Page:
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Simulated altitude training shows benefits

6 Jnuary 2005

Simulated altitude training shows benefits

Groundbreaking research at Lincoln University, supported by the Canterbury Medical Research Foundation, has shown that intermittent, simulated altitude training for athletes can boost the formation of immature red blood cells, important for carrying oxygen around the body.

Under the leadership of sports scientist Dr Mike Hamlin of Lincoln University’s Environment, Society and Design Division, assisted by physician Dr John Hellemans of Active Health, QEII, Christchurch, the effects of “intermittent hypoxic training” (IHT) on athletic performance were investigated.

Hypoxic refers to lack of oxygen, such as that experienced at high altitudes, and athletes in many sports have long used altitude training as a way of building up the important oxygen-carrying red cells in the blood before launching into demanding, energy-sapping events. The All Blacks use the principle when they “acclimatise” on South Africa’s High Veldt before playing at Johannesburg, around 5500 feet above sea level.

“Acclimatisation can, however, be costly and time-consuming,” says Dr Hamlin. “To spend lengthy periods fulltime at high altitude training camps ahead of an event can drain budgets and strain relationships. How much better if the same physiological effect can be achieved intermittently in simulated circumstances close to home, at a fraction of the cost.”

Simulated altitude training devices have become a popular alternative for many athletes but whether they are beneficial or not has been a matter of debate. Lincoln University’s research has come up with the first randomised double-blind, experimental data indicating that the devices may be an effective, cheaper and more convenient method of applying an altitude stimulus to endurance athletes.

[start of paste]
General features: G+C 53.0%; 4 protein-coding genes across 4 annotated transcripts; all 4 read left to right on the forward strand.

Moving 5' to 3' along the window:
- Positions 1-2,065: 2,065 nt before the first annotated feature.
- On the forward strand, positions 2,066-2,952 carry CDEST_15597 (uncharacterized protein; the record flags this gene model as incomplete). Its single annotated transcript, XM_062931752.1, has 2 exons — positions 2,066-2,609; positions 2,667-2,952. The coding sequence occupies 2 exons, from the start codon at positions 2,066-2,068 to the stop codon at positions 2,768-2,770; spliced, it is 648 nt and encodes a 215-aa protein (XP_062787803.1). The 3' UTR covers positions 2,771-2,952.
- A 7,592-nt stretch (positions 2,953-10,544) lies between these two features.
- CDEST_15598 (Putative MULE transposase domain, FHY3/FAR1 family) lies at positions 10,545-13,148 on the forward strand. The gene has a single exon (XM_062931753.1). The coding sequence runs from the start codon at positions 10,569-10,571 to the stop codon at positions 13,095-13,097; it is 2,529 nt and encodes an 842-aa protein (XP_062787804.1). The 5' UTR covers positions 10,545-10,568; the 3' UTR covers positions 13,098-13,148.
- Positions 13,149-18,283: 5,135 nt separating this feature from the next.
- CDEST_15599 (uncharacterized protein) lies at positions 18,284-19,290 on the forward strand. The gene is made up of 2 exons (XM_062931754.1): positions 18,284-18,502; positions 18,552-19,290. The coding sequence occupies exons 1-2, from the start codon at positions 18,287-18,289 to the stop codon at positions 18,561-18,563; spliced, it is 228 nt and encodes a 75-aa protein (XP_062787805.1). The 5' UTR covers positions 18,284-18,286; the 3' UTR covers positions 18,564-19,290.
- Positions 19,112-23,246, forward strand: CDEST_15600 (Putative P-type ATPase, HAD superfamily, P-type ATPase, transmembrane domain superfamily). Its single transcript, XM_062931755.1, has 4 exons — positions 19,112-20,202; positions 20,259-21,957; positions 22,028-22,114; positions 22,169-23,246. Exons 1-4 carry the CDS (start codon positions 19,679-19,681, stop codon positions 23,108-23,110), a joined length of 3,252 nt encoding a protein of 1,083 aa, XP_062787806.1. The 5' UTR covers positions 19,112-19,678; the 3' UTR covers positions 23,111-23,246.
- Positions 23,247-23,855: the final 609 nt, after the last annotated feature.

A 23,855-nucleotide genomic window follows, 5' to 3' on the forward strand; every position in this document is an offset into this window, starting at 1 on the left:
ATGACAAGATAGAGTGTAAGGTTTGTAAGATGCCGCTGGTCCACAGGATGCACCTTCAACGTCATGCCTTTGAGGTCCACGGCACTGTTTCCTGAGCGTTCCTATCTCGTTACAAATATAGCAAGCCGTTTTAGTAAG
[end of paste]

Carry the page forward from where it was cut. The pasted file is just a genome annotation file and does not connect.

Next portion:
The regimes the athletes were exposed to were the equivalent of oxygen levels in the air at the top of Mount Cook and even higher.

Twenty-two multi-sport endurance athletes were randomly assigned to either a placebo or hypoxic group. The subjects were similar in age, height, weight and competitive level. Over three weeks in daily 90-minute sessions on an average of five days per week, the two groups breathed through hand-held facemasks connected to a commercially available hypoxicator device.

For the IHT group the intermittent breathing was administered in a ratio of five minutes hypoxic air followed by five minutes of normal air. The oxygen concentration in the hypoxic gas was progressively reduced in the IHT group from 13% in day 1-2 to 10% by week 3.

Blood samples were taken at intervals and analysed. The subjects were also put through running time trials to determine the effect of IHT on performance.

All in all the researchers were able to conclude that the use of intermittent normobaric hypoxia in five-minute intervals for 90 minutes a day, five days a week for three weeks, was sufficient to elicit blood changes that suggest an acceleration of red cell formation. They were also able to show that this type of training was successful at increasing endurance performance.

“We have used IHT in Christchurch since 1999 with good success,” says Dr Hellemans.

“It is used not only by athletes to improve endurance but also by mountaineers and high altitude trekkers to acclimatise before arriving at altitude.

“There is now convincing evidence that IHT is an effective and convenient tool for acclimatisation, thereby reducing the chance of altitude sickness greatly.

“IHT is also effective as a complementary treatment for chronic illness, in particular heart disease, fatigue and asthma. IHT has a similar effect on bodily functions as exercise and can therefore be used for treatment and prevention.”

Dr Hamlin says that while it seems that red cell production probably plays a part in the performance enhancements found with this type of training, other mechanisms are undoubtedly at work and he and Dr Hellemans are keen to conduct further research in this field.

ENDS

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